So, if we don't buy anything, and we don't sell anything, just exactly what do we do?

We speculate on price moves. Or, as I prefer to say, we bet on price moves. When you place a bet, you don't have to own the thing you are betting on. If you go to the racetrack and bet on a horse, you don't have to buy the horse --- you just plunk down your \$2 (or whatever) and make your pick.

It's the same in the forex market. In order to go LONG or SHORT (what the un-informed call "buying" and "selling"), you don't have to own any of the currencies involved. You just speculate (bet) on how currency A is going to change in price compared to currency B.

If you have a dollar-denominated account, then everything is done in dollars: Your balance, equity, margin used, available margin, and your profits and losses are all stated in dollars --- regardless of the currency pairs you are trading.

Think of it this way: Your bets are all placed in dollars. And, when you win, your profits are paid to you in dollars.
Last edited by Clint; 05-27-2012 at 09:21 PM.

6. Newbie
Join Date
Mar 2012
Location
Manchester
Posts
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Great response post Clint, thank you for doing so. really good explanation to break down the idea behind speculaltion and the myth of the 'buy' and 'sell' terminology.

7. Banned Senior Member
Join Date
Apr 2012
Location
Asia
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Originally Posted by Clint
Fasten your seatbelt. This may be a bumpy ride for you.

In this market (the retail spot forex market), we do not buy or sell any currency, or any currency pair, at any time. Period. There is no buying or selling. Furthermore, there is no money-lending. When you trade on margin (using leverage), your broker does not lend you money. Nor does anyone else lend you money in this market, ever. Period.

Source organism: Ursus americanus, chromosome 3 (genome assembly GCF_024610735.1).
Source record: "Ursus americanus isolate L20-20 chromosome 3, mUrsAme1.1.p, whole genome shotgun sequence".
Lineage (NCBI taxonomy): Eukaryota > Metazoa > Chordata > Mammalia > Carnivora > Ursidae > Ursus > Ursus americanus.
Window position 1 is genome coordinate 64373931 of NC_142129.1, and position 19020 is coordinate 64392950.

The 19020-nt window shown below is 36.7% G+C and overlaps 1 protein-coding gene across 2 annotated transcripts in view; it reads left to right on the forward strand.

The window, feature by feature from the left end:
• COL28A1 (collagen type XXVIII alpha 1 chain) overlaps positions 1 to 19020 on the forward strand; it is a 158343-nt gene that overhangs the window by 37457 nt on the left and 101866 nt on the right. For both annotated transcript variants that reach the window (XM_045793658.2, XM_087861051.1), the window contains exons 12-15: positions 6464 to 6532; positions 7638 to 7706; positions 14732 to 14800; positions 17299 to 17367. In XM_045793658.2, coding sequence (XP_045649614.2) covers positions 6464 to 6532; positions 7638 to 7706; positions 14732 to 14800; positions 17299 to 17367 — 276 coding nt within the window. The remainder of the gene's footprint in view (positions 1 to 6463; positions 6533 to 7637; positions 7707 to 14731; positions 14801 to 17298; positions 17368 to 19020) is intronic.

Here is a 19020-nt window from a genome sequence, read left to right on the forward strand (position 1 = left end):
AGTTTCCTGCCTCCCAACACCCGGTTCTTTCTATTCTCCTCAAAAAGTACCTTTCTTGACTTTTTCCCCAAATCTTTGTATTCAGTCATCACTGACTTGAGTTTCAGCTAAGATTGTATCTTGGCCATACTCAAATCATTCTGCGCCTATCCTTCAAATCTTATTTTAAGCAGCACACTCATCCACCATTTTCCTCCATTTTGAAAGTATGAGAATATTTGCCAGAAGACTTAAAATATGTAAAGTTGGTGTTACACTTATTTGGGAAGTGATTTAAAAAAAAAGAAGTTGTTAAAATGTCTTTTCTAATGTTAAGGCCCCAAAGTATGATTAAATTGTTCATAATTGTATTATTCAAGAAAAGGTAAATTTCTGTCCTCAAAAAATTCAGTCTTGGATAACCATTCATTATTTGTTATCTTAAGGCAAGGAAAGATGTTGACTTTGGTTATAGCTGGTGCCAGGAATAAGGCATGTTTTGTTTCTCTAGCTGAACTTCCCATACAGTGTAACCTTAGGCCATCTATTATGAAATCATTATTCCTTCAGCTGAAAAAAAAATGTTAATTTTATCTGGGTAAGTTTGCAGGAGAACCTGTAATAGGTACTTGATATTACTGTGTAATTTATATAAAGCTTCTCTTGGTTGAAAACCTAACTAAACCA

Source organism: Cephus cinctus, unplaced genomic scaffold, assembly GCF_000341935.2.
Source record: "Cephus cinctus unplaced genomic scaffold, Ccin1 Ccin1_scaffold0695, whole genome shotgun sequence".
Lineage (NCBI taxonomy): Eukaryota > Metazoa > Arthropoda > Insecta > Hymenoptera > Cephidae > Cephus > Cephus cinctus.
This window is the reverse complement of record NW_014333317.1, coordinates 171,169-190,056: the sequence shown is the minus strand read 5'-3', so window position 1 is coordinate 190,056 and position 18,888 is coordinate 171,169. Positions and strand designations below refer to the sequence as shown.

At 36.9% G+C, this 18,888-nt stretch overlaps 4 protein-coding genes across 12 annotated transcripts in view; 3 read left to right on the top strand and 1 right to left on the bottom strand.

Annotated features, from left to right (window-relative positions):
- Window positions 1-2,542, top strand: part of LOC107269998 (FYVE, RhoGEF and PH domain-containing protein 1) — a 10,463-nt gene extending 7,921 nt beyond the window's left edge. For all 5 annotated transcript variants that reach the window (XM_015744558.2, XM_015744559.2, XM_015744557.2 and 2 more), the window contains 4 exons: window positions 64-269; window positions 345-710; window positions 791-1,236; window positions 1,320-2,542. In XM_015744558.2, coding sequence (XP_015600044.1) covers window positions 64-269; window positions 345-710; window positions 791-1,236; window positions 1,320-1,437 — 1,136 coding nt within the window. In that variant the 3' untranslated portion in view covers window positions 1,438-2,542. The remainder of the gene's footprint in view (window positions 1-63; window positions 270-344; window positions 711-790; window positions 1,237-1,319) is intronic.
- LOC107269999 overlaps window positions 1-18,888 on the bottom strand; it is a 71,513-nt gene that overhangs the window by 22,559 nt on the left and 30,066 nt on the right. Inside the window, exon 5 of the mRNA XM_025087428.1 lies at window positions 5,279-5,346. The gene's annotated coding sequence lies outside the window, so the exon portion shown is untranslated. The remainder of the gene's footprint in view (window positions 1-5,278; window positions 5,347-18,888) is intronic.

If those concepts are new to you, then you need to study them and work with them, until they become part of your brain.

You will constantly hear forex traders talking about buying and selling. I even use those terms myself, from time to time, because it's easy and I'm lazy. But, it's not accurate. And, to the extent that it misleads newbies, I shouldn't do it. You'll even hear some traders try to explain that in a forex trade you buy one of the currencies, and sell the other one . Rubbish. There's no buying or selling of currencies in the forex market.

So, if we don't buy anything, and we don't sell anything, just exactly what do we do?

We speculate on price moves. Or, as I prefer to say, we bet on price moves. When you place a bet, you don't have to own the thing you are betting on. If you go to the racetrack and bet on a horse, you don't have to buy the horse --- you just plunk down your \$2 (or whatever) and make your pick.

It's the same in the forex market. In order to go LONG or SHORT (what the un-informed call "buying" and "selling"), you don't have to own any of the currencies involved. You just speculate (bet) on how currency A is going to change in price compared to currency B.

If you have a dollar-denominated account, then everything is done in dollars: Your balance, equity, margin used, available margin, and your profits and losses are all stated in dollars --- regardless of the currency pairs you are trading.

Think of it this way: Your bets are all placed in dollars. And, when you win, your profits are paid to you in dollars.
In Forex markets almost 90% of the trades are speculative in nature. This means that we have actual trades which involve transfer of currency to less than 10%

8. Originally Posted by ScalperEU

....so what do you suggest how to keep trade journals/statistics on a individual and a monthly basis?
As I understand the question raised in the original post, Maira was asking how to determine the percentage gain in someone else's account, based on that person's claim of pips gained.

If that other person furnishes enough additional information, it is possible to calculate his/her percentage gain.